Transforming growth factor-β (TGF-β) inhibition is an investigational therapy for pulmonary arterial hypertension with promising results in experimental studies. The present work compared this approach with endothelin-receptor blockade and evaluated the effects of combined administration. Pulmonary arterial hypertension was induced by single monocrotaline injection (60 mg/kg) in 75 Wistar rats and 15 rats served as controls. Intervention groups consisted of treatment with an antibody against TGF-β-ligand, bosentan, both or none, initiated four weeks after monocrotaline injection. Right ventricular systolic pressure, pulmonary vascular remodeling, and exercise tolerance were evaluated eight weeks after monocrotaline injection. Either treatment, alone or in combination, lowered mortality. Comparable efficacy was found in the three treatment groups in terms of right ventricular systolic pressure (~45% decrease) and hypertrophy (~30% decrease), as well as exercise capacity. The three treatment groups equally ameliorated pulmonary vascular remodeling, evidenced by decreased vessel-wall thickness (in vessels 50-200 μm) and a smaller number of pre-capillary arterioles (< 50 μm) with a muscularized media. Treatment either with an antibody against TGF-β or with endothelin receptor blockade are equally effective in experimental pulmonary hypertension. Their combination provides no added benefit, indicating common mechanisms of action.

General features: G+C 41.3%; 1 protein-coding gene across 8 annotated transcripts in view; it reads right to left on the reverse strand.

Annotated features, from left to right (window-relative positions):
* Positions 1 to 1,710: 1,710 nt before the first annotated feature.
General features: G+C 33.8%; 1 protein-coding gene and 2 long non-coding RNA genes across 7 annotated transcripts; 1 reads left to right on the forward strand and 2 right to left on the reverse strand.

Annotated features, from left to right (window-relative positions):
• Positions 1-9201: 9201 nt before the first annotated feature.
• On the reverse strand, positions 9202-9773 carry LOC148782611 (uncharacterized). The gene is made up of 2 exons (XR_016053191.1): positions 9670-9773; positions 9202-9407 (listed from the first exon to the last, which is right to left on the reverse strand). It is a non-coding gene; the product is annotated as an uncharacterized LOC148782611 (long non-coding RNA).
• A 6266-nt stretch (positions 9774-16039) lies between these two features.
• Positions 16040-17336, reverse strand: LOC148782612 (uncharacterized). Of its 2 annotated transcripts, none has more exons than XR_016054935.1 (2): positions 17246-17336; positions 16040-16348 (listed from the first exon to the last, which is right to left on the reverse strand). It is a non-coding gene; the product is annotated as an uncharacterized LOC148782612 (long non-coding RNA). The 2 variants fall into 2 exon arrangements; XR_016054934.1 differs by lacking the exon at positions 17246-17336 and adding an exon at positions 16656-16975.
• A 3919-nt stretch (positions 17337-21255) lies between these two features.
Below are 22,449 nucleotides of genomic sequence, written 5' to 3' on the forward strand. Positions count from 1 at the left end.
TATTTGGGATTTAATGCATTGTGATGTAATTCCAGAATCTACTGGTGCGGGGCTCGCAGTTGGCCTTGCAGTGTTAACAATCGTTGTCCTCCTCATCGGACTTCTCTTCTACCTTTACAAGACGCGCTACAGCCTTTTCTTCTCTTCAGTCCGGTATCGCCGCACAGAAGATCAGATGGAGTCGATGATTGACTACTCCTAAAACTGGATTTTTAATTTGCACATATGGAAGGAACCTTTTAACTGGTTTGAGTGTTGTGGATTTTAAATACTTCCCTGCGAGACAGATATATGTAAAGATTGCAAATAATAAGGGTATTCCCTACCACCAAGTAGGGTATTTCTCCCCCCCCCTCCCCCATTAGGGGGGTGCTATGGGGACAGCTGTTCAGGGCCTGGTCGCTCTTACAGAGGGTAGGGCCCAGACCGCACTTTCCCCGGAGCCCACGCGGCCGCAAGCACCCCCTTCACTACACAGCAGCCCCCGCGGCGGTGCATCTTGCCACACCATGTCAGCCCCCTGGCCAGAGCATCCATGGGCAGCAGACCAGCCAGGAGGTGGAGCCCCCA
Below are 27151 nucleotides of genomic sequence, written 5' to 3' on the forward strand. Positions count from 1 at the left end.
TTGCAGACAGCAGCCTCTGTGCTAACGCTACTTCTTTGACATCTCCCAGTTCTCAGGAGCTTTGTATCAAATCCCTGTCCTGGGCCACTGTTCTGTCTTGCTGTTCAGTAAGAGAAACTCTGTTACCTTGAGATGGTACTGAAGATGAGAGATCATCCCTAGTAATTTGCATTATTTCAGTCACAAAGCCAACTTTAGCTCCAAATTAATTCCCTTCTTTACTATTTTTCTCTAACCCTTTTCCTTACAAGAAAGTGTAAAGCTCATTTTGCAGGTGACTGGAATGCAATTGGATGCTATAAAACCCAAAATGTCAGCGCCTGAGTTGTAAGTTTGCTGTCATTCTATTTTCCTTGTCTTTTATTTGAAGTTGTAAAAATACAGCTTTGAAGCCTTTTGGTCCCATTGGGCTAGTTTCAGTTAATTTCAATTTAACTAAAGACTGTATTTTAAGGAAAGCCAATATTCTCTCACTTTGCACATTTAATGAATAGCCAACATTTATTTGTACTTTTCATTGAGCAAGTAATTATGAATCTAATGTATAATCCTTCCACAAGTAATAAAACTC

Keywords: endothelin; exercise tolerance; pulmonary arterial hypertension; pulmonary vascular remodeling; transforming growth factor-β.